news:f4**********@canopus.cc.umanitoba.ca...
In article <f4**********@online.de>,
Joachim Schmitz <jo**@schmitz-digital.dewrote:
>>Easy: let them spell wiskey or colour. As far as I know Canadians spell it
the British way.

[OT]

http://en.wikipedia.org/wiki/Whiskey

does not reflect anyone at all spelling it "wiskey".
Yeah, yeah... seems my spellchecker failed on me.

Bye, Jojo
Jun 5 '07 #33

P: n/a
In article <f4**********@online.de>, Joachim Schmitz
<no*********@schmitz-digital.dewrites
>"Dave Vandervies" <dj******@csclub.uwaterloo.caschrieb im Newsbeitrag
news:f4**********@rumours.uwaterloo.ca...
>In article <f4**********@online.de>,
Joachim Schmitz <jo**@schmitz-digital.dewrote:
>>>
"osmium" <r1********@comcast.netschrieb im Newsbeitrag
news:5c*************@mid.individual.net...
>>>I wonder what the six varieties of English are. I come up with:

British English
Indian English
Australian English
US English
Canadian English.

But I can't come up with a sixth. I would be comfortable if US and
Canadian were lumped into "North American English" if someone can come
up
with two varieties not mentioned above.
The Canadians probably object to that...

Well, obviously.

There's probably at least as much variation within both languages
as there is between them, but I've been told that it's quite easy to
classify North-Americans into Canadians and Americans based mostly on
their language.
Esp. if they are Franco-Canadians 8-)
>(probably couldn't do it myself, though)
Easy: let them spell wiskey
Which one... Scottish or Irish?
--
\/\/\/\/\/\/\/\/\/\/\/\/\/\/\/\/\/\/\/\/\/\/\/\/\
\/\/\/\/\ Chris Hills Staffs England /\/\/\/\/
/\/\/ ch***@phaedsys.org www.phaedsys.org \/\/\
\/\/\/\/\/\/\/\/\/\/\/\/\/\/\/\/\/\/\/\/\/\/\/\/\/\/

Jun 5 '07 #34

P: n/a
In article <f4**********@online.de>,
Joachim Schmitz <jo**@schmitz-digital.dewrote:
>"Dave Vandervies" <dj******@csclub.uwaterloo.caschrieb im Newsbeitrag
news:f4**********@rumours.uwaterloo.ca...
[distinguishing Canadians from Americans based on language]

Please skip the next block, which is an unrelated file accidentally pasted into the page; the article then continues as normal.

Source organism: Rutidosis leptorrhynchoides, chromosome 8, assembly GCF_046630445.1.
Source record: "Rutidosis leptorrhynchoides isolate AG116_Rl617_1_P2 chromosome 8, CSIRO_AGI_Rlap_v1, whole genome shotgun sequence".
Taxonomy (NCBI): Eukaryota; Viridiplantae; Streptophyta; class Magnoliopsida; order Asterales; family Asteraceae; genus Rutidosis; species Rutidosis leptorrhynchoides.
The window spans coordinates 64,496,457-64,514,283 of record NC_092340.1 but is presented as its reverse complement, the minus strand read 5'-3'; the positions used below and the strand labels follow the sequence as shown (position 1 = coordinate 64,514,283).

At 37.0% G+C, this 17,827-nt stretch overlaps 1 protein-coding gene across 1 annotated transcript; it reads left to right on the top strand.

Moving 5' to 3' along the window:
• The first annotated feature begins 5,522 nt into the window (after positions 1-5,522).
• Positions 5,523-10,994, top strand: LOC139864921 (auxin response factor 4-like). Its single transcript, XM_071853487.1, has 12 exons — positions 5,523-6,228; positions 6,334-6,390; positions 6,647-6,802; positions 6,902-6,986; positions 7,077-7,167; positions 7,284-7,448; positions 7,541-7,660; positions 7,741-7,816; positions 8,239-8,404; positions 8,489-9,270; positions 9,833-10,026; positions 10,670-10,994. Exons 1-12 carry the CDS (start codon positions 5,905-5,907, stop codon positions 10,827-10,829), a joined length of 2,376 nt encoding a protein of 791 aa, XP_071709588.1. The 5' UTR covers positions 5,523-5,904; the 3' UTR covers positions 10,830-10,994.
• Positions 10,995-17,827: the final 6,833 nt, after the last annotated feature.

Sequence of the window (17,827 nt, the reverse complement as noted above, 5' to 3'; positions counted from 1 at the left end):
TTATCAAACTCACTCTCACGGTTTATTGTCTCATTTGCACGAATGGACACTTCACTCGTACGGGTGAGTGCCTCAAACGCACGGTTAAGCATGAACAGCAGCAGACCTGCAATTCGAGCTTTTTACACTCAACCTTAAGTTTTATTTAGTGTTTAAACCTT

>(probably couldn't do it myself, though)
Easy: let them spell wiskey or colour. As far as I know Canadians spell it
the British way.
As far as I know, whether it's "whiskey" or "whisky" depends on where
it was made, not on the nationality of the person writing it.
(Crown Royal is whisky. Jack Daniel's is whiskey.)

For "...or" vs. "...our", if you see both in the same sentence, it was
probably written by a Canadian. If you only see "...our", it was almost
definitely written by a Canadian (or somebody from a different continent).

>Hold on: you should know, posting from a Canadain account, shouldn't you?
Pretty much. It's not something I've paid enough attention to to pick
up on without looking for it, but if I had some time to think about
it I could probably tell the difference between the two without too
much trouble.
dave

--
Dave Vandervies dj******@csclub.uwaterloo.ca
In fact, I go to considerable lengths to maintain the self-imposed delusion
that I live in a fantasy world, one in which software is easy and fun to write,
and works right the first time --Steve Summit in comp.lang.c
Jun 5 '07 #35

P: n/a
"Chris Hills" <ch***@phaedsys.orgschrieb im Newsbeitrag
news:c4**************@phaedsys.demon.co.uk...
In article <f4**********@online.de>, Joachim Schmitz
<no*********@schmitz-digital.dewrites
>>"Dave Vandervies" <dj******@csclub.uwaterloo.caschrieb im Newsbeitrag
news:f4**********@rumours.uwaterloo.ca...
>>In article <f4**********@online.de>,
Joachim Schmitz <jo**@schmitz-digital.dewrote:

"osmium" <r1********@comcast.netschrieb im Newsbeitrag